Section I: Essay answers.  Be sure to read each question carefully and answer as completely and directly as possible.  Your goal is to demonstrate your attention to all relevant readings and lecture materials.

  1. Is Ichiro Yamada responsible for his own suffering?  Why?  Why not?  Use two specific examples from No-No Boy to support your answer.
  2. Explain why Sara (Bread Givers) thinks the following (explain the significance of Sara’s word choice, too!) as she finally finds a room to rent after escaping Father’s house: “Like a drowning person clinging to a rope, my tired body edged up to that door and clung to it.  My hands clutched at the knob.  This door was life.  It was air.” Be specific!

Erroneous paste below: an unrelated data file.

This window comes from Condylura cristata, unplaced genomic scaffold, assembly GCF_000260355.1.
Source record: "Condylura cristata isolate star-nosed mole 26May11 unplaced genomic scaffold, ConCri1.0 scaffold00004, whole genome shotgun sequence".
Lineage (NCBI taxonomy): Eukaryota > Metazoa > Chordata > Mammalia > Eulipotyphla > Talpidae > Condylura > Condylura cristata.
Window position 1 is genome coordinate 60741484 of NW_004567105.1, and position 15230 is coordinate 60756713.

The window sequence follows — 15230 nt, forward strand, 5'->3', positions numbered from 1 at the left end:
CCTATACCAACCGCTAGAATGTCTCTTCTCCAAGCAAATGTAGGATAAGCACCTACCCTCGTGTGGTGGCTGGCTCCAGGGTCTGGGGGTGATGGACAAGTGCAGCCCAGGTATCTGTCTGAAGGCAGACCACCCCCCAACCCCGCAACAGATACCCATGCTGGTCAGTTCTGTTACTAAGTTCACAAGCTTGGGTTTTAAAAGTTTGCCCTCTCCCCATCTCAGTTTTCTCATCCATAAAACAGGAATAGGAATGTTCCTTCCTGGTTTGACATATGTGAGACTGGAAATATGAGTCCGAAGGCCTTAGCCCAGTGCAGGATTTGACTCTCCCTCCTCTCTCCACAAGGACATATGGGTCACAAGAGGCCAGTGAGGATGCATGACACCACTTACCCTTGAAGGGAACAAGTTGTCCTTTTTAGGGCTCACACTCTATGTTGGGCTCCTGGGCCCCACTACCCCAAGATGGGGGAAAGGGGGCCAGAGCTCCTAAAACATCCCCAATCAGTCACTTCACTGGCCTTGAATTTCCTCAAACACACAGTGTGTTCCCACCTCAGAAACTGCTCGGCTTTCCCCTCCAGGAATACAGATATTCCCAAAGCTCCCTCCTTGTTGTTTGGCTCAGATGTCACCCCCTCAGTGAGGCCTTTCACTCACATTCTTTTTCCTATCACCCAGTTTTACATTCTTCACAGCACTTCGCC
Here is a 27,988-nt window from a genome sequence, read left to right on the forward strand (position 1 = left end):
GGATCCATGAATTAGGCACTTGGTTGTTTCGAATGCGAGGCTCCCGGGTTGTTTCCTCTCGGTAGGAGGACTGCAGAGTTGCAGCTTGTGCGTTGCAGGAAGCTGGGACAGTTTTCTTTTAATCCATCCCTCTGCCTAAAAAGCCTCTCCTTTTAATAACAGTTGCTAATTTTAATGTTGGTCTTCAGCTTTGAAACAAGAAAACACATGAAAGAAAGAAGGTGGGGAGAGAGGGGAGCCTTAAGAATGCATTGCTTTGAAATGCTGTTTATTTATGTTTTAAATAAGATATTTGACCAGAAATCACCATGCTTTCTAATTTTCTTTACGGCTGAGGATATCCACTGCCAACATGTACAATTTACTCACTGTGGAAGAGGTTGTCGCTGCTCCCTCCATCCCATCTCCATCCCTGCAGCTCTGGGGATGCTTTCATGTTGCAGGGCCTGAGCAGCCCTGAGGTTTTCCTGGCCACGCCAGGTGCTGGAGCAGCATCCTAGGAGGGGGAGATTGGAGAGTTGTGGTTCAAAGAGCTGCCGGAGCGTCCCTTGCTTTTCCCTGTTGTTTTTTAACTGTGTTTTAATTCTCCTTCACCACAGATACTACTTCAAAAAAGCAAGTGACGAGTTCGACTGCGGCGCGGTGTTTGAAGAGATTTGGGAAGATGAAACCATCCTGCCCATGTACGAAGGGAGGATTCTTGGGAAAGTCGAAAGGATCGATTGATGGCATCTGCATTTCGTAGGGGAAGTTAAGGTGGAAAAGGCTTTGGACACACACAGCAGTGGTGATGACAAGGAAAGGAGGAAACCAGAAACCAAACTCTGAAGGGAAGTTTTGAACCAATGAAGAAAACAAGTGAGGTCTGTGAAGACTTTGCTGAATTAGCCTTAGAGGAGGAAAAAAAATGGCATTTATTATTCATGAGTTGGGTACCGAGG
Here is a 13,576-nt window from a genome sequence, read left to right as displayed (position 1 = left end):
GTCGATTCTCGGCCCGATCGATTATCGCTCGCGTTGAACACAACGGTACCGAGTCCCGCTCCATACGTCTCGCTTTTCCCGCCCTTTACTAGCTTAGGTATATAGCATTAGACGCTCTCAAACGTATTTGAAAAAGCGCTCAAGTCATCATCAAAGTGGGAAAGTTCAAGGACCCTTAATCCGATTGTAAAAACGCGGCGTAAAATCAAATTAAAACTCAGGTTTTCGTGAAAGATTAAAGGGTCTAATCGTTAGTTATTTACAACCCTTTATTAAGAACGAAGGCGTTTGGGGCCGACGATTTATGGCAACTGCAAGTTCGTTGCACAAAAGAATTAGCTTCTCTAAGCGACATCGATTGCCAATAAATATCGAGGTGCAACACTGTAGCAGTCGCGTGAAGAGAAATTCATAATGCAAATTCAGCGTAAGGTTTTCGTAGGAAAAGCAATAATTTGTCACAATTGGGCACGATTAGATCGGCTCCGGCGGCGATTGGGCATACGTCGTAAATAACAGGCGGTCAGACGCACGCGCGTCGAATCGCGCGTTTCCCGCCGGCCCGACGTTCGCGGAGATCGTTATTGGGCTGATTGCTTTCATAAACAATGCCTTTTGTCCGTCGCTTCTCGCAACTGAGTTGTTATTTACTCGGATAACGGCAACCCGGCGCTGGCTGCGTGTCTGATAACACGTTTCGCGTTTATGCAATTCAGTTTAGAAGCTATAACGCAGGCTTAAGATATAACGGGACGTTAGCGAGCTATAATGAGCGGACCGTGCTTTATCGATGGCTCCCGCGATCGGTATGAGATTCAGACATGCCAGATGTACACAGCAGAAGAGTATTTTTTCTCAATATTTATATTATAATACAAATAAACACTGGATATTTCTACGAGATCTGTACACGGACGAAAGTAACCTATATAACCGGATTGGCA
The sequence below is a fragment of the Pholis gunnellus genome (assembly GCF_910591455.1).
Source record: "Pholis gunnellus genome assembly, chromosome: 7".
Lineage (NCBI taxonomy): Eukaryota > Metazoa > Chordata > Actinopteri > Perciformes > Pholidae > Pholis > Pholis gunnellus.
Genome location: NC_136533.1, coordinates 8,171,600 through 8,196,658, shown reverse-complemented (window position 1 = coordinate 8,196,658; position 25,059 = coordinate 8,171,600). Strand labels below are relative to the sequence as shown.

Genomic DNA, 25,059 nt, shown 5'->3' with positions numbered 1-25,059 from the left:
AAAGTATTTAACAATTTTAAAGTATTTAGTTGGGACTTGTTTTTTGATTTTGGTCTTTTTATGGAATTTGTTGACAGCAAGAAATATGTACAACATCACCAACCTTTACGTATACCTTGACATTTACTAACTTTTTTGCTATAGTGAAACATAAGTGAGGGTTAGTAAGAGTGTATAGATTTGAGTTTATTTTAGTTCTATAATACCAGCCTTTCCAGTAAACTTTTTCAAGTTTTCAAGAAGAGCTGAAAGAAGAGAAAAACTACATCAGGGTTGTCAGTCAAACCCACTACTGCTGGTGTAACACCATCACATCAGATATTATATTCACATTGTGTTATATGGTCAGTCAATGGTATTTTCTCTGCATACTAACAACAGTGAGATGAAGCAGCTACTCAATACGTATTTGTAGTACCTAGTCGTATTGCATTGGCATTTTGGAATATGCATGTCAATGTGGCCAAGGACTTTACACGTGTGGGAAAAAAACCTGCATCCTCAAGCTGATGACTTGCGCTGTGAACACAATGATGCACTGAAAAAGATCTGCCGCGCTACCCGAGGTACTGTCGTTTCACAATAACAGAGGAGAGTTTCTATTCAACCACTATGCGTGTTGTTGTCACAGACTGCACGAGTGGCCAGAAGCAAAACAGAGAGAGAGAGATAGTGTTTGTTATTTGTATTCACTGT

3. Who are the burden bearer, the empty head, and blood & iron in Bread Givers?  Be sure to list their names and, using one specific example for each, explain why they have these nicknames.
  4. Using two specific examples from Santiago’s memoir, show that life writing means writing in the present about the past. In addition, describe how Santiago represents her childhood self. Finally, how are memoirs different from autobiographies?
  5. Explain what Negi thinks about “America” as you provide at least two specific examples of how she learns to think this way. Provide another specific example to demonstrate that the memoir’s representations of America are contradictory.

Section II: Short answers. Write definitions/descriptions/explanations for each of the terms/concepts/historical contexts listed below.  Each is worth 5 points. 

  1. No-no boys and Japanese American Internment
  2. Red-lining and block-busting
  3. Race is a biological fiction, but it is a social fact.
  4. Coexistence of “all men are created equal” and slavery

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